Sunday, January 5, 2014

McKnight Foundation 2013 Distinguished Artist: Wendy Lehr


The 2013 McKnight Distinguished Artist is theater artist Wendy Lehr.

The McKnight Distinguished Artist Award recognizes a Minnesota artist for artistic excellence as well as significant impact on the state's cultural life over several decades. One artist is honored with this $50,000 award each year.

The award celebrates the achievements and contributions of a generation of artists who, individually and collectively, have laid the foundation for the wealth of arts activity Minnesotans currently enjoy. Although these artists have been working in the state throughout their lives, their role in Minnesota's vital artistic tradition, as well as their own accomplishments, often are overlooked. In recognizing them, the award will help document Minnesota's cultural history.



From article published in Pioneer Press, June 6, 2013, by (former CTC marketing department employee) columnist Chris Hewitt:

Wendy Lehr's list of honors keeps growing and the latest may be the biggest: the McKnight Foundation's Distinguished Artist award.
A $50,000 grant comes with the prize, which was announced Thursday and recognizes significant contributions to the cultural life of Minnesota. The honor joins a long list of accolades for Lehr: a Sally Award from the Ordway Center for the Performing Arts, a lifetime achievement award from the Twin Cities theater community's Ivey awards and having a theater named after her (the Wendy Lehr in St. Paul). A fixture of the Twin Cities and national theater scene since 1962, Lehr was a longtime company member of the Children's Theatre Company and most recently directed this spring's "On the Town" at Bloomington Civic Theatre.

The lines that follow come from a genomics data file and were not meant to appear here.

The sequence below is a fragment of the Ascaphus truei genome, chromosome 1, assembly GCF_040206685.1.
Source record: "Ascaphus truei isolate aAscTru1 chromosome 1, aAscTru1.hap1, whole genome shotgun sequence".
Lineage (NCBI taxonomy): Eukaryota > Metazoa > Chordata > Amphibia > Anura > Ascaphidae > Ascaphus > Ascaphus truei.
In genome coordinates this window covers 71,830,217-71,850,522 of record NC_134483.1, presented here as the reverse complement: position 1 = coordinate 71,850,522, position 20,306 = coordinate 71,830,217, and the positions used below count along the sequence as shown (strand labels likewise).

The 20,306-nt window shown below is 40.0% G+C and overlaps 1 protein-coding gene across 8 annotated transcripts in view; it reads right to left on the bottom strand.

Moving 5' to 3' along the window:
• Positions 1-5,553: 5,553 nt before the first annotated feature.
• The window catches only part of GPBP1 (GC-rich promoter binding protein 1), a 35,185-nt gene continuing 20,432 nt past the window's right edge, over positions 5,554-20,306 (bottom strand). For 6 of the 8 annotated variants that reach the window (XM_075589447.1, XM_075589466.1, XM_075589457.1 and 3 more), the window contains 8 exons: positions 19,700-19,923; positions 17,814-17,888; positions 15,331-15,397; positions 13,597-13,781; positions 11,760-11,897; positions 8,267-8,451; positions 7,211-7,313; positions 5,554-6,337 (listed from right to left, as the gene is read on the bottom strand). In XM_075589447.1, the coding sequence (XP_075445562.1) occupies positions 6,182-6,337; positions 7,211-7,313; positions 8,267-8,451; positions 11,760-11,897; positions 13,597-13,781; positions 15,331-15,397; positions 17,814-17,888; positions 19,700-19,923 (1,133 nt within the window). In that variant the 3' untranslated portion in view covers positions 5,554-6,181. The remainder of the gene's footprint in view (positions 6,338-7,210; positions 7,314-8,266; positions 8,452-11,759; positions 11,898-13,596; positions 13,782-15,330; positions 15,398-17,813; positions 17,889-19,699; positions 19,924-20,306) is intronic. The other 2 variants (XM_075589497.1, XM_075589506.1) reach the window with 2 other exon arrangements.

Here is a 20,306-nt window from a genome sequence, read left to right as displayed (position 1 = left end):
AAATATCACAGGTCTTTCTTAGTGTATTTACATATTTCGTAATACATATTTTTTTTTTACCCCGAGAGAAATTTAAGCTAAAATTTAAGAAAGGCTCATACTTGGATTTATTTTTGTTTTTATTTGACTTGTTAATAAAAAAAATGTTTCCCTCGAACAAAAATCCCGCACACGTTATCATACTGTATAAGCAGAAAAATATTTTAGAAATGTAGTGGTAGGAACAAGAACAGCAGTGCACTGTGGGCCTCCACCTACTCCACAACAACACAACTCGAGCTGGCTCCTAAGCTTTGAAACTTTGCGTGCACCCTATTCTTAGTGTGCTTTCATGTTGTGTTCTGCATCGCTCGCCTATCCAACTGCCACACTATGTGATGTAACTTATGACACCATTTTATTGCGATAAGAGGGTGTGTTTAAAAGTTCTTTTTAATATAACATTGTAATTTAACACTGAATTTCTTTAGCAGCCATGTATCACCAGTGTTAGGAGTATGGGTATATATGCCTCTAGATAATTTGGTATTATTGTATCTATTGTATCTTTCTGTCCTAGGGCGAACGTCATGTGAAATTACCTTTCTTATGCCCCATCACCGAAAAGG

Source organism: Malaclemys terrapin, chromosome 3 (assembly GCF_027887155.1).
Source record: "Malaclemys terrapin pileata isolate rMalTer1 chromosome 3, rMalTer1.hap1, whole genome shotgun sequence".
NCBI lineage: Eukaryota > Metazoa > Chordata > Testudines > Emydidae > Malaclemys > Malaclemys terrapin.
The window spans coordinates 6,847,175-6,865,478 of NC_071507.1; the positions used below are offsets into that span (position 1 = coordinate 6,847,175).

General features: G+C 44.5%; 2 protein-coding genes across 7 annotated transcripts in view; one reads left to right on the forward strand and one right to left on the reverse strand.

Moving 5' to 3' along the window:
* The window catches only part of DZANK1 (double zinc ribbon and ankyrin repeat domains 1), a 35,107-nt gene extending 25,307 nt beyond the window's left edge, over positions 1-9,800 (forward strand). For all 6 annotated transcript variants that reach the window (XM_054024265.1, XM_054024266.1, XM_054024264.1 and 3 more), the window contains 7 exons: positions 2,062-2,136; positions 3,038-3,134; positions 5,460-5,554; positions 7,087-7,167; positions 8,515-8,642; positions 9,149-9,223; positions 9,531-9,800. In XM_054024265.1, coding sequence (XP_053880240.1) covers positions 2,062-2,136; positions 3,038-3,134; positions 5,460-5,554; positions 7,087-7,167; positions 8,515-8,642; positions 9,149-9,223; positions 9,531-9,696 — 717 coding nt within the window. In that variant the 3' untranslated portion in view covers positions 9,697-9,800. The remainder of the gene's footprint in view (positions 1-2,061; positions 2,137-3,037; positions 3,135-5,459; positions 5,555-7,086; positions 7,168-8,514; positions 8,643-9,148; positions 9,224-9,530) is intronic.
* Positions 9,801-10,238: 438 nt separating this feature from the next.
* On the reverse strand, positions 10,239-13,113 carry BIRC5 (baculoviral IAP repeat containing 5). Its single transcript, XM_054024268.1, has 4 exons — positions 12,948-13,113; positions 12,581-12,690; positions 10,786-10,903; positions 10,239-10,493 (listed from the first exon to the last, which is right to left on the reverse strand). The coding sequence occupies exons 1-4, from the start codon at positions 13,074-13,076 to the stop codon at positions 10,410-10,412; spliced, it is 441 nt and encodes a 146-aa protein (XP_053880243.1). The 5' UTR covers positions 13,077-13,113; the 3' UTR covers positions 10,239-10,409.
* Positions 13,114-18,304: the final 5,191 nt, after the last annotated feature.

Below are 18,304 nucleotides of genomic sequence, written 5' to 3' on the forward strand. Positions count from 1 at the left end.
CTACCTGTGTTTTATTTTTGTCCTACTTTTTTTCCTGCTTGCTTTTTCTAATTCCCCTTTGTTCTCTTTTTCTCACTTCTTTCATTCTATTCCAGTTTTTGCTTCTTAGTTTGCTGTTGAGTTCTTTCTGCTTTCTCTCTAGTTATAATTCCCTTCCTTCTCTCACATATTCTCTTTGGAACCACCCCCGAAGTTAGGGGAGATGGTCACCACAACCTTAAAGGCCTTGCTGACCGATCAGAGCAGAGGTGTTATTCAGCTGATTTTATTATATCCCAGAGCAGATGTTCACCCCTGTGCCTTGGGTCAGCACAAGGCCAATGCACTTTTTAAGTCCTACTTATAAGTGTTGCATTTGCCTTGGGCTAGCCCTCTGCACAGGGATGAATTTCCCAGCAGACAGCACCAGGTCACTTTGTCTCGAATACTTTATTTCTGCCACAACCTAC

Anyone who goes to the theater in the Twin Cities has probably seen Lehr's work but, even so, you don't know everything about her:
1. She's a teacher. She was instrumental in the careers of both T.R. Knight ("Grey's Anatomy," "42") and Vincent Kartheiser ("Mad Men"). When the popular actors were children in the 1980s and 1990s, both took classes and appeared in productions at the Children's Theatre Company, where Lehr was a performer, teacher and director.
2. She's a chicken. Look up "Hilex bleach commercial" on youtube. The shortest of those three dancing chickens is Lehr.
3. They love her in Canada, too. She has performed at both the National Theater of Canada (in Ottawa) and the Stratford Festival (in Stratford).
4. She's not dead. Lehr, 70, has joked that many of the things that have happened to her recently would be more appropriate in memoriam -- having the theater in St. Paul named for her, the Ivey for lifetime achievement. But she works frequently, including directing this spring's "On Your Toes" at Bloomington Civic Theatre and appearing in such recent productions as "The Glass Menagerie" at the Jungle and "Grey Gardens" for Park Square and the Ordway.
5. She might know more about fairy tales, and their interpretation, than anyone in the Twin Cities. Because of her nearly three decades at CTC, Lehr has acted in, taught or directed most of the classics. The woman has studied her Brothers Grimm, her Hans Christian Andersen and her Bruno Bettelheim.
6. She was a TV star, sort of. Search "Wendy Lehr Biography" on youtube.com and you'll find a 30-minute biography of Lehr, produced by KTCA in 1979 and showing her in action as an actress and teacher.

From the McKnight Foundation publication...